Parametric Analysis and Optimization of an Elastocaloric Heating and Cooling Cycle
Elastocaloric heating/cooling takes advantage of the structural changes in shape memory alloys (SMAs) that release and absorb heat when a strain is applied over a transition temperature. Heating/cooling cycles that use SMAs offer a potential solution to issues associated with the use of ozone-depleting refrigerants found in common heat pump/refrigeration cycles. Several recent works have found that the Coefficient of Performance (COP) for elastocaloric cycles is comparable to those achieved with standard HVAC systems of the same scale, which exhibit COPs of 3 on average. Conversely, SMA wires in lab settings have shown to achieve COPs as high as 3.5, and with sufficient optimization are expected to achieve COPs > 10 [1,2].
In this work, we explore the parametric space for optimization using COMSOL Multiphysics® to model the behavior of NiTi (an SMA) as strain is applied and released around a bend, where heat absorption and release occurs. We perform a parametric study that varies the wire radius, disk radius, its rotational speed, and its contact area with the primary heat sink. In order to simulate the continuous flowing of the wire over the disk, and appropriately capture the loss of heat to its surroundings, the wire and disk are modeled as fluids rather than solids. We use the Creeping Flow and Heat Transfer in Solids and Fluids interfaces to maintain a uniform flow, and adjust the thermal contact resistance between the disk and wire to reflect the temperatures measured by experiment across a range of parameters.
The Creeping Flow interface was used to simulate the movement of the wire as a rigid body solid rotating around the disk, while also providing flexibility to map specific thermal and mechanical behaviors of NiTi over the wire. Changes made to mimic this motion include applying a slip condition at the walls, driving the dynamic viscosity of the material close to zero, and applying linear and circular motion velocity fields on the straight and curved sections of the wire.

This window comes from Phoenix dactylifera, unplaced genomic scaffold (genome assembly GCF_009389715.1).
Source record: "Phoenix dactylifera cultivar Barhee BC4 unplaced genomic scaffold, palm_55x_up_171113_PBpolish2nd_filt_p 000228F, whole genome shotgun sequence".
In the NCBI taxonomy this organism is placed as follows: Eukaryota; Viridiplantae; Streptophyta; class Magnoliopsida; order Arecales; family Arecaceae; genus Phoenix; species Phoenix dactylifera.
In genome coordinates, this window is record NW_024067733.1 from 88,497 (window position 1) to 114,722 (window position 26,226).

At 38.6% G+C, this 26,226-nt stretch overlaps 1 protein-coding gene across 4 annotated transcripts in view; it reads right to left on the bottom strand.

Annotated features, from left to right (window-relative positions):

The Heat Transfer in Solids and Fluids interface was used to apply a volumetric heat sink and source at the bend of the wire. Two assumptions were made to model how heat enters the system: 1) Transformation in the NiTi takes place instantaneously, thus the sink and source are localized to only the regions entering and exiting the bend. After which, heat conducts through the wire and into the disk. 2) Though the latent heating would only occur within regions of the wire that are critically strained (at to 2%), the heat transfer is modeled uniform throughout the selected volume . Sensible and latent heating characteristics of the strained region were used to model the equivalent volumetric heat release.
We expect these results to reveal the physical mechanisms that govern the performance of elastocaloric cooling cycles, including the parameters listed above. Such insight is critical to improving the performance of these systems in order to reach the theoretical maximum COP in small-to-medium sized heating and cooling systems.